Drug and Alcohol Rehabilitation: HIV-1 Amino Acid Changes Among Participants With Virologic Failure: Associations With First-Line Efavirenz or Atazanavir Plus Ritonavir and Disease Status.

HIV-1 Amino Acid Changes Among Participants With Virologic Failure: Associations With First-line Efavirenz or Atazanavir Plus Ritonavir and Disease Status.

Filed under: Drug and Alcohol Rehabilitation

J Infect Dis. 2012 Nov 12;
Mollan K, Daar ES, Sax PE, Balamane M, Collier AC, Fischl MA, Lalama CM, Bosch RJ, Tierney C, Katzenstein D,

Background.?Although specific human immunodeficiency virus type 1 (HIV-1) drug resistance mutations are well studied, little is known about cumulative amino acid changes, or how regimen and participant characteristics influence these changes.Methods.?In the AIDS Clinical Trials Group randomized study A5202 of treatment-naive HIV-infected participants, cumulative HIV-1 amino acid changes from pretreatment to virologic failure were evaluated in protease and reverse transcriptase (RT) gene sequences.Results.?Among 265 participants with virologic failure, those assigned atazanavir plus ritonavir (ATV/r) did not have significantly more protease changes compared with those assigned efavirenz (EFV) (P ? .13). In contrast, participants with virologic failure assigned EFV had more RT changes, including and excluding known resistance codons (P < .001). At pretreatment, lower CD4 cell count, major resistance, more amino acid mixtures (all P < .001), hepatitis C antibody negativity (P = .05), and black race/ethnicity (P = .02) were associated with more HIV-1 amino acid changes.Conclusions.?Virologic failure following EFV-containing treatment was associated with more HIV-1 amino acid changes compared to failure of ATV/r-containing treatment. Furthermore, we show that non-drug resistance mutations occurred more frequently among those failing EFV, the clinical relevance of which warrants further investigation. Pretreatment immunologic status may play a role in viral evolution during treatment, as evidenced by increased amino acid changes among those with lower pretreatment CD4 count.Clinical Trials Registration.?NCT00118898. HubMed – drug


Development of proteasome inhibitors as research tools and cancer drugs.

Filed under: Drug and Alcohol Rehabilitation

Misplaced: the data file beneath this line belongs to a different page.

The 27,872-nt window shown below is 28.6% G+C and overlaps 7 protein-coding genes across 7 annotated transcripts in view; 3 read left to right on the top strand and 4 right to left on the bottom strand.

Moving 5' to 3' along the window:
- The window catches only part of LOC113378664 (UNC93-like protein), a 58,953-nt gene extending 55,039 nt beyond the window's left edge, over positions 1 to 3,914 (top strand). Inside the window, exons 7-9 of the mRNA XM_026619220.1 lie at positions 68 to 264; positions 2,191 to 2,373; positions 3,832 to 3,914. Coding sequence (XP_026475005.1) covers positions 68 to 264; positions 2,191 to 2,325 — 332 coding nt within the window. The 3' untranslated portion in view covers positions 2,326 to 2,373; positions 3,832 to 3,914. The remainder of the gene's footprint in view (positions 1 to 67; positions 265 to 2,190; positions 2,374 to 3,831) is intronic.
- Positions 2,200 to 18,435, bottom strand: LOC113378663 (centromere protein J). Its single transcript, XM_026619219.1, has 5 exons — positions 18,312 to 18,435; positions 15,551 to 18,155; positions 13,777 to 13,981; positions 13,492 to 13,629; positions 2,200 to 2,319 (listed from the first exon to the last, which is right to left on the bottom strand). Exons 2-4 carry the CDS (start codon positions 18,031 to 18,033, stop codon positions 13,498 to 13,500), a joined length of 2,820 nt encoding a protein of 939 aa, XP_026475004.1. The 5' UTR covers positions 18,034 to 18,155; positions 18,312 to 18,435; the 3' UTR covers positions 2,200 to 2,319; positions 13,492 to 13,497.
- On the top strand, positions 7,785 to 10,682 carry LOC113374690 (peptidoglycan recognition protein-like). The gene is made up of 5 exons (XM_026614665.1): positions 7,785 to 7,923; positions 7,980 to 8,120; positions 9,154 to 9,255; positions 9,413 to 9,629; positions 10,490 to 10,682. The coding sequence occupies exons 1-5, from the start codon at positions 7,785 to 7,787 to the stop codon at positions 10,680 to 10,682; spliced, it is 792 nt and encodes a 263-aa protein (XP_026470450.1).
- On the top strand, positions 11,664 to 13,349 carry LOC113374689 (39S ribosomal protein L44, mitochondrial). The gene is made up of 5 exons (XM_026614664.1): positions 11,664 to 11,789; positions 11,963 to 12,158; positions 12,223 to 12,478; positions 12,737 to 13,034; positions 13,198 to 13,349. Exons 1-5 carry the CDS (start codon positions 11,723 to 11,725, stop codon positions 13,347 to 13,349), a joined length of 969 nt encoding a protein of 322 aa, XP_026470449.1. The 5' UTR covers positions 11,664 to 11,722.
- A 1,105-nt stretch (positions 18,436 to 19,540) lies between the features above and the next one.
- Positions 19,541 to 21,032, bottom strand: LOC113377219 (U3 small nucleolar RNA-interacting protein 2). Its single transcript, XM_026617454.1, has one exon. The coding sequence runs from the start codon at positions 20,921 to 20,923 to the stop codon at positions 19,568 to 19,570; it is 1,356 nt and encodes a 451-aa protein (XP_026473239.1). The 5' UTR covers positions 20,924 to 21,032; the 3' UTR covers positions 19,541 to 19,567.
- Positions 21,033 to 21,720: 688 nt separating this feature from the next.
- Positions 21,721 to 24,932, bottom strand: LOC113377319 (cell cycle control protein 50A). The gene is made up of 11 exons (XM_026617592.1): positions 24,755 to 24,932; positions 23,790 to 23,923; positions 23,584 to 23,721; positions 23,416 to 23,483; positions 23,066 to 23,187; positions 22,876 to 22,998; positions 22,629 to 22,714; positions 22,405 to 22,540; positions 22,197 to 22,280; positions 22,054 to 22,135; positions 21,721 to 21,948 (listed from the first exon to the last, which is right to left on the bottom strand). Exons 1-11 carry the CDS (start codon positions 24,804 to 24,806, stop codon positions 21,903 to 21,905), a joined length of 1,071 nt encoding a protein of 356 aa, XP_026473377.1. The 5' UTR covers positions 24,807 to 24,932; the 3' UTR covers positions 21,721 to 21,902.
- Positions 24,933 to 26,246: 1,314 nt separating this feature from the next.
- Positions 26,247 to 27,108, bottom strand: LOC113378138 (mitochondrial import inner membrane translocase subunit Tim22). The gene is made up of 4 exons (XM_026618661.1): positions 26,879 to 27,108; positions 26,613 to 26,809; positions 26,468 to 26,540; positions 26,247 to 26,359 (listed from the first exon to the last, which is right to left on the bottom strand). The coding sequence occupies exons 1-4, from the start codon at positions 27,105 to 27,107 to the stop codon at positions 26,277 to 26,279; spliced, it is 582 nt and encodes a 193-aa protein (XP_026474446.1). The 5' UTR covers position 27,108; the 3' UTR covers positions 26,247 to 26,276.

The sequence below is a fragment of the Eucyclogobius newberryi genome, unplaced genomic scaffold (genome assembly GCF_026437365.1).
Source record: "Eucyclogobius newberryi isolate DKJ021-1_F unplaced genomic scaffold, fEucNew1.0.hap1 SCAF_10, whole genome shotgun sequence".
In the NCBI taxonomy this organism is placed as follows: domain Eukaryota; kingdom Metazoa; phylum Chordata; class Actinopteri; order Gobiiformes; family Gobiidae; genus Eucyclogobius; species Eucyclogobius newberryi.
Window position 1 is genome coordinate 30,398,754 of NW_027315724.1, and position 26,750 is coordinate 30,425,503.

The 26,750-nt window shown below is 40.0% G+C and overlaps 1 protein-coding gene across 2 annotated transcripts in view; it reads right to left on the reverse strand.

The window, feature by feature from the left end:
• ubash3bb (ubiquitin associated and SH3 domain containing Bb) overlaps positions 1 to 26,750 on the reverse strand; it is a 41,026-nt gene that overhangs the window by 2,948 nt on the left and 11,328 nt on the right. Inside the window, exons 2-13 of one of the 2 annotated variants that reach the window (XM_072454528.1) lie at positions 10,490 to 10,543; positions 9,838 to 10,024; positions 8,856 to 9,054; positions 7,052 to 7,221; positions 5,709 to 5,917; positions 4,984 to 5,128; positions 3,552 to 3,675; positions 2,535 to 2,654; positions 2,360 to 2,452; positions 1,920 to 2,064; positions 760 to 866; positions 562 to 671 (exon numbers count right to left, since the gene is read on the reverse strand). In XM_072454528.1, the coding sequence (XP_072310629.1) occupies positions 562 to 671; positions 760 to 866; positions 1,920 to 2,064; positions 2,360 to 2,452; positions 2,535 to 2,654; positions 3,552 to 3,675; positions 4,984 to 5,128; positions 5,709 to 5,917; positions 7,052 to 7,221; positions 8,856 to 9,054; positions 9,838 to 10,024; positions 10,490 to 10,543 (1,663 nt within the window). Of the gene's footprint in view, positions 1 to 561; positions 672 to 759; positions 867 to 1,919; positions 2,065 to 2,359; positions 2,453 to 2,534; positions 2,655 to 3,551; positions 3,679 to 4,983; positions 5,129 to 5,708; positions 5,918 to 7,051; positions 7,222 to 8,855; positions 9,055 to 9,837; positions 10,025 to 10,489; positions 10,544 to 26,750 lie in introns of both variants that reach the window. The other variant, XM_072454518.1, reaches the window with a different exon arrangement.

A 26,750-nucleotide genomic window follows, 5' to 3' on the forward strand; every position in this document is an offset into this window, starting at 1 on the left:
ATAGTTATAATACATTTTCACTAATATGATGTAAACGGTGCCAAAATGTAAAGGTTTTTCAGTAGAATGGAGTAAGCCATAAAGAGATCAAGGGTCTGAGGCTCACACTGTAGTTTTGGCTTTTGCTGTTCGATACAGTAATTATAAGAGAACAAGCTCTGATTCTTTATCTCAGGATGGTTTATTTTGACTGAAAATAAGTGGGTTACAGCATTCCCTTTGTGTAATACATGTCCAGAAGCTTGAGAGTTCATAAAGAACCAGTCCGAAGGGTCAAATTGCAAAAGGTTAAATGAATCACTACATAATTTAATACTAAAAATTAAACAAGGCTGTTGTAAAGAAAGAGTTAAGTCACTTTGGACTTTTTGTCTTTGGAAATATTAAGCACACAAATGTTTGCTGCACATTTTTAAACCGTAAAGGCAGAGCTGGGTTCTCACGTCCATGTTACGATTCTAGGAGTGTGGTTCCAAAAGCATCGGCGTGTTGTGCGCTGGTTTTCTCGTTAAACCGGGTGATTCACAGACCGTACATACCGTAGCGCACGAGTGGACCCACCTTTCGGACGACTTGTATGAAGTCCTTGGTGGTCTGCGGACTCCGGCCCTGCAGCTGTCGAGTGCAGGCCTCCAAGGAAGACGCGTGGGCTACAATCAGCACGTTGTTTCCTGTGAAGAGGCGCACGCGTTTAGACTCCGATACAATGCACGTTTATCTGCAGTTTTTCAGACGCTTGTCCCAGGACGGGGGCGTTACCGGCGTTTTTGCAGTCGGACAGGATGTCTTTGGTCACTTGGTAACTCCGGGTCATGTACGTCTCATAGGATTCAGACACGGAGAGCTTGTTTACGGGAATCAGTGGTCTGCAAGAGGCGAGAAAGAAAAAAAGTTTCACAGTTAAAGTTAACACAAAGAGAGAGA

J Cell Biol. 2012 Nov 12; 199(4): 583-8
Goldberg AL

The proteasome is the primary site for protein degradation in mammalian cells, and proteasome inhibitors have been invaluable tools in clarifying its cellular functions. The anticancer agent bortezomib inhibits the major peptidase sites in the proteasome’s 20S core particle. It is a “blockbuster drug” that has led to dramatic improvements in the treatment of multiple myeloma, a cancer of plasma cells. The development of proteasome inhibitors illustrates the unpredictability, frustrations, and potential rewards of drug development but also emphasizes the dependence of medical advances on basic biological research.
HubMed – drug


Cell biology: A key driver of therapeutic innovation.

Filed under: Drug and Alcohol Rehabilitation

J Cell Biol. 2012 Nov 12; 199(4): 571-5
Hantschel O, Superti-Furga G

All processes associated with cellular function are likely to contribute to disease. Particularly in the cancer field, most major therapeutic innovations have originated from the elucidation of basic molecular mechanisms by academic researchers. Recent breakthroughs in molecularly targeted drug discovery have made it clear that it is the depth with which a biological process is understood that empowers its translation. We propose that early, more strategic, support of cutting-edge academic research by industry may be more effective for translational purposes than the current model of a late selection of community-evolved projects.
HubMed – drug



Interview with Ken Spencer, Case Manager – Alcohol and Drug Services – Bozeman, Montana – PART 1 – drivingequality.com Driving Equality is a 100-day, 16000-mile, 48-state trek across America to collect stories from LGBTQ people in an effort to raise awareness of the various forms of discrimination faced by our community in each state of the nation. Highlighting the differences in rights, laws, and amendments between the states will shed light on the current social standing of queer individuals today. I hope to create a dialogue about the disparities across the nation, and what can be done to end discrimination for all. During the 100-day trip, I am meeting with LGBTQ community organizers, activists, and any citizens willing to talk, as well as our opposition. Through these interviews, I will gain an understanding of the current political climates, and explore ways of combating discrimination. Throughout my journey, I will make frequent posts on the website, including photos and video clips.


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